|Dear Journey North,
Old Man Winter just doesn’t want to go away! As I mentioned in last week’s report, we got a break over the weekend. Southerly winds allowed migrants that were stuck in the extreme southern US a chance to head north, and some places in the Midwest and mid-Atlantic regions saw their first migrants. Northern Rough-winged Swallows made it all the way to New York, while Louisiana Waterthrushes were sighted in Missouri and Ohio. Here in Tennessee, the first Black-throated-green Warbler arrived.
Weather Bottles Up Migration
Any migrants that did not take advantage of the good flying conditions were quickly left behind. Another strong cold front moved across the country Monday and Tuesday, and that kept migrants bottled up in the south yet again. Eastern Kingbirds and Tennessee Warblers were new arrivals in Alabama, while the first Worm-eating Warbler showed up in Texas. On the Texas coast in particular, there were large numbers of Black-and-white Warblers and Hooded Warblers. One birder on High Island, a very popular birding location, reported that March 24th was one of the “birdiest early spring days" in years, with non-stop warblers and vireos! When that storm system reached the Atlantic coast, it forced 350 Tree Swallows to land in North Carolina!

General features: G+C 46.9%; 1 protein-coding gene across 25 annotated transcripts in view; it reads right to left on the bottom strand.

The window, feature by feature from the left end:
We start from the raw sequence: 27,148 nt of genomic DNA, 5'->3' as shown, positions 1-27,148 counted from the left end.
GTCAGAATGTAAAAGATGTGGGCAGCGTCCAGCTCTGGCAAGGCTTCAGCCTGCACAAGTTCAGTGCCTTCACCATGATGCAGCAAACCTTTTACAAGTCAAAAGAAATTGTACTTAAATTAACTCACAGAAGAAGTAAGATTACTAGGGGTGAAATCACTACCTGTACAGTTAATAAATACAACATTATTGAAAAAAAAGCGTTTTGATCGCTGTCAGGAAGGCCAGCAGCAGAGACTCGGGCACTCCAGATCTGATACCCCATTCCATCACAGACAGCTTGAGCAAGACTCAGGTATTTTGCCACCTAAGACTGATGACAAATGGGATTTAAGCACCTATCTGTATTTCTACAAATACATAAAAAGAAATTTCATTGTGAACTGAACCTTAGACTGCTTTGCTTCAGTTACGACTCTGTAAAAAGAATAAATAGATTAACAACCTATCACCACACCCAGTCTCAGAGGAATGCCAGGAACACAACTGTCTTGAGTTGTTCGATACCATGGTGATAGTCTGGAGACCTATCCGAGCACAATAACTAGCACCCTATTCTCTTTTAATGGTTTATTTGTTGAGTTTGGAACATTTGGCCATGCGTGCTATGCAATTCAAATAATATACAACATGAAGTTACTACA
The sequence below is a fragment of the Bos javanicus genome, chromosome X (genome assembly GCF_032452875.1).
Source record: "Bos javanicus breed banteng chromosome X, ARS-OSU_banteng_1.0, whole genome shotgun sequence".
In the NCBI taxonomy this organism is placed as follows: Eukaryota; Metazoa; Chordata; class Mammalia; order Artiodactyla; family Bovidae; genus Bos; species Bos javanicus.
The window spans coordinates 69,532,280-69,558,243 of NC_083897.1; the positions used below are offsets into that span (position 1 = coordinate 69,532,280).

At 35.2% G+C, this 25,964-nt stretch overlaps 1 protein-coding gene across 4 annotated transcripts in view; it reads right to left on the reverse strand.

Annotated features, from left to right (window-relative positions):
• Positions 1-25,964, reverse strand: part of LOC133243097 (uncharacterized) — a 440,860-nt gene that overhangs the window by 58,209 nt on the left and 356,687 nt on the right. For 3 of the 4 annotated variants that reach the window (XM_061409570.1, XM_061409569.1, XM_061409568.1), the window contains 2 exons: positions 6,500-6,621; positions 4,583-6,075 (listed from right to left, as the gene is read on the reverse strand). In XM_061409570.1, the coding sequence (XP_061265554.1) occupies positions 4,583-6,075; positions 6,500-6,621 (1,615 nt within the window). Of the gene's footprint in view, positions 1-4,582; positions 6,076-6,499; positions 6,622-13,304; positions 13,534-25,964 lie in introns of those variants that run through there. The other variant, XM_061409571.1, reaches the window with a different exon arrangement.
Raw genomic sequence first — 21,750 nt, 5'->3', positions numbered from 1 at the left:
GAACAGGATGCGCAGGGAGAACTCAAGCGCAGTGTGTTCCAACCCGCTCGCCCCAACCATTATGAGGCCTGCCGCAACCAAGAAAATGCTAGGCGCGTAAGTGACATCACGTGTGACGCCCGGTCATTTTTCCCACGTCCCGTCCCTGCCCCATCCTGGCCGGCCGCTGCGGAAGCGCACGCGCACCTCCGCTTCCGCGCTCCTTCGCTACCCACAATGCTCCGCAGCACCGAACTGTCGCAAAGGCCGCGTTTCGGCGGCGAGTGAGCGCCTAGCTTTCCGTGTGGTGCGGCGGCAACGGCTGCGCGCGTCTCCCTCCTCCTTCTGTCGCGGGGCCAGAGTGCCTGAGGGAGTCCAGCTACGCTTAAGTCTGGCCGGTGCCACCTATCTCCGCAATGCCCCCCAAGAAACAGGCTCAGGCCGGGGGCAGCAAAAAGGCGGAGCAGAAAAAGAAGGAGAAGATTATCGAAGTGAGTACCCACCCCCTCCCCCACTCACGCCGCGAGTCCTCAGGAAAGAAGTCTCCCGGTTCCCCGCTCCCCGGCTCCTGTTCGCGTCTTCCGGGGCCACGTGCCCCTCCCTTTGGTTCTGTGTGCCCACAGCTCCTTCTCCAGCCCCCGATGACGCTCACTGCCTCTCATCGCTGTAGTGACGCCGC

Texas was the only state to report significant influxes of migrants. Blue-gray Gnatcatchers, Hooded Warblers, and Black-and-white Warblers were commonly seen, along with the first Summer Tanager and Scissor-tailed Flycatcher. Over the last day or two, winds have shifted to the south, allowing a few migrants to continue migrating. The first Louisiana Waterthrushes have been seen here in Tennessee, Black-and-white Warblers, Purple Martins, and Barn Swallows showed up in Oklahoma, and Prothonotary Warblers have arrived in Ohio, but that is as far north as migrants have gotten.
West: Brief Push Before Stall
Out west, southerly winds helped push birds north as well; Cliff Swallows and Wilson’s Warblers arrived in Oregon, along with a very early Yellow Warbler. Those conditions were also short lived, and new arrivals have been grounded in southern California. These include the first Black-headed Grosbeaks, Bullocks Orioles, Wilson’s Warblers, and Black-chinned Hummingbirds.
A storm system moving across the middle of the country is bringing rain, but not much in the way of strong north winds. This means that for much of the eastern half of the US, migrants will be grounded for a couple of more days. By the end of the weekend or early next week, there should be clear skies and southerly winds that allow birds to resume their migration.
- Out West, the situation is not looking as good. Another storm system is moving in from the Pacific Ocean, bringing rain from central California up to Washington State through the weekend and into the first part of next week. That means any new arrivals from the tropics won’t be able to get very far before they are forced to land for a while.
I know many of you are anxiously awaiting the arrival of spring migration ( I know I am!), but it will happen. You know what they say: Good things come to those who wait!
North Chickamauga Creek Conservancy